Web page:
This is part of the prerequisite for the well-known audible effects in different applications, as described above: Two (mechanical) components with mutual force and relative movement are called a “tribosystem”. As a matter of experience, we notice that this movement is not always easy to achieve. Sometimes it is even quite difficult. You have to overcome a resistance. This is called friction. In many cases you don’t want any friction, but sometimes this force is needed, even necessary (for survival). One thinks here especially of situations such as those that happen in winter driving conditions and the tyres of a car lose their grip on the road.
Friction between the components concerned depends on many factors which can only be partially influenced in a targeted manner and which can also change in the course of the operation of a tribological system – due to interactions in the system, among other reasons. Particularly important are the materials used for the components (composition, hardness, etc.) and the changes they undergo, especially at the “friction surfaces”, due to the influence of lubricants, the movement conditions (we call them kinematics) as well as the surface shape and roughness of the surfaces in mutual contact.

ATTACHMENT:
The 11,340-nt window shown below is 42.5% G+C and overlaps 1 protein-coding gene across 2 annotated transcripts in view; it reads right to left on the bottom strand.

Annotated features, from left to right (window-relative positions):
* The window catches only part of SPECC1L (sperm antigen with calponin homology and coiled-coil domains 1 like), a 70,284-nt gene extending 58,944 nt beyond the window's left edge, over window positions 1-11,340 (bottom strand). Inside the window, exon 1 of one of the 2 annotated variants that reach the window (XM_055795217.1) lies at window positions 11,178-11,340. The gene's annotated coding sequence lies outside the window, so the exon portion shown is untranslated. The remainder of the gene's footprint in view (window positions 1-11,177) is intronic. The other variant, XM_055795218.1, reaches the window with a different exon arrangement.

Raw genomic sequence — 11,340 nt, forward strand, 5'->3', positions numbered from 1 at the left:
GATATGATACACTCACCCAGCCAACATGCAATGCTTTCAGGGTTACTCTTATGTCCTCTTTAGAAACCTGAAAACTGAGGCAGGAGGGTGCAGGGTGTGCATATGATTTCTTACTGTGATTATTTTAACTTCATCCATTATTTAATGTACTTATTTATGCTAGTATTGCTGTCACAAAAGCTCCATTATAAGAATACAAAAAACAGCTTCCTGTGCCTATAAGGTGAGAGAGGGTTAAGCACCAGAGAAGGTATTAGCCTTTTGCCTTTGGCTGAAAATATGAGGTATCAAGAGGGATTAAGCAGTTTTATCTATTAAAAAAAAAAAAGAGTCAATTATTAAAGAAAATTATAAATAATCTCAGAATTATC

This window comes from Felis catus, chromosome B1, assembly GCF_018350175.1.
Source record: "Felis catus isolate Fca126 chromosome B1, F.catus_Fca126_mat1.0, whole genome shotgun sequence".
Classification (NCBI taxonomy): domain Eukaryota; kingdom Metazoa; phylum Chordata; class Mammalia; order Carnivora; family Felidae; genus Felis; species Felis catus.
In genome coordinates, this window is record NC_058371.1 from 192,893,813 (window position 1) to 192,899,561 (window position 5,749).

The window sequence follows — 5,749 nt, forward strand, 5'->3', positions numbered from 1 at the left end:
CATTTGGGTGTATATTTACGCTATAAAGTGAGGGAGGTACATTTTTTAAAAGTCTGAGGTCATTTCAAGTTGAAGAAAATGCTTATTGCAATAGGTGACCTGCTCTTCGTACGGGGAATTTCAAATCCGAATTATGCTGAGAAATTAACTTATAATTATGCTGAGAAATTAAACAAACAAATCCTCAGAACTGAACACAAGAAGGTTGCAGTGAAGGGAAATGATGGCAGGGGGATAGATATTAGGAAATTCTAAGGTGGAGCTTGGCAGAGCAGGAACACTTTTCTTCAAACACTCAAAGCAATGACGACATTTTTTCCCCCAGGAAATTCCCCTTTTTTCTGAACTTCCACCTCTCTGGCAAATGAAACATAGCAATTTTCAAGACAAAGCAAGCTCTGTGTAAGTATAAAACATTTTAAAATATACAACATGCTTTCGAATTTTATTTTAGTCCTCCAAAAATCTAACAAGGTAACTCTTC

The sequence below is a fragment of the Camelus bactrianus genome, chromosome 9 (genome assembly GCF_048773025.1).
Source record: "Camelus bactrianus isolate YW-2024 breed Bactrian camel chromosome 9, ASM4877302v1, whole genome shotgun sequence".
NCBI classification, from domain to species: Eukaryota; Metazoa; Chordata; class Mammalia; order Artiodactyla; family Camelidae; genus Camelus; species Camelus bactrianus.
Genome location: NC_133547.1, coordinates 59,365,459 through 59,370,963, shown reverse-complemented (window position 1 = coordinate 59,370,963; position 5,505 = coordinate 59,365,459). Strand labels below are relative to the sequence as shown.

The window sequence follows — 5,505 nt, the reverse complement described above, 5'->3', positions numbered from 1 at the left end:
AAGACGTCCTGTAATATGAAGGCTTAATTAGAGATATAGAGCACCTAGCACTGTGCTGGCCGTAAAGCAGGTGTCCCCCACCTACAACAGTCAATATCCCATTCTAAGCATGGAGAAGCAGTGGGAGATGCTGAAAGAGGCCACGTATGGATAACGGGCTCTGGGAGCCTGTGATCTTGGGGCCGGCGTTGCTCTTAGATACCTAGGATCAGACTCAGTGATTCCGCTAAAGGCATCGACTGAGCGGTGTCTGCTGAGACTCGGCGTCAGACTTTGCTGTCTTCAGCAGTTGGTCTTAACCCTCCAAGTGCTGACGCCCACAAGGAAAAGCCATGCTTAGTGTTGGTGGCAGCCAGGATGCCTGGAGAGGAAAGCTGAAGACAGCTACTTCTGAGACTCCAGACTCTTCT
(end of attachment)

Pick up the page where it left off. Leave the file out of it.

You have certainly already noticed that you have to use force when you want to move, e.g., a piece of furniture. However, nothing happens at first, but suddenly the armchair gives way! So something must have changed in the frictional resistance. In order to describe the frictional effects in different applications (or systems) in a comparable way, one began already about 500 years ago (Leonardo da Vinci) to relate the determined frictional force to the force acting between the components, i.e. often the weight force, e.g. the vehicle weight acting proportionally on a tyre. This ratio of the frictional force to the so-called normal force is called the coefficient of friction. It now turns out that this coefficient of friction in one and the same system is usually strongly dependent on, among other things, the speed with which the two components move against each other. The highest coefficient of friction is found – with rare exceptions – when the two components are stationary in relation to each other. This is usually called static friction or – because nothing is moving yet and the two components adhere to each other – stiction. So you notice the initially higher force to set the furniture in motion (see above). Once the object slides, it suddenly goes more or less clearly easier. The furniture now slides, which is why the – now smaller – resistance effective in this process is called sliding friction (ref. Fig. 1).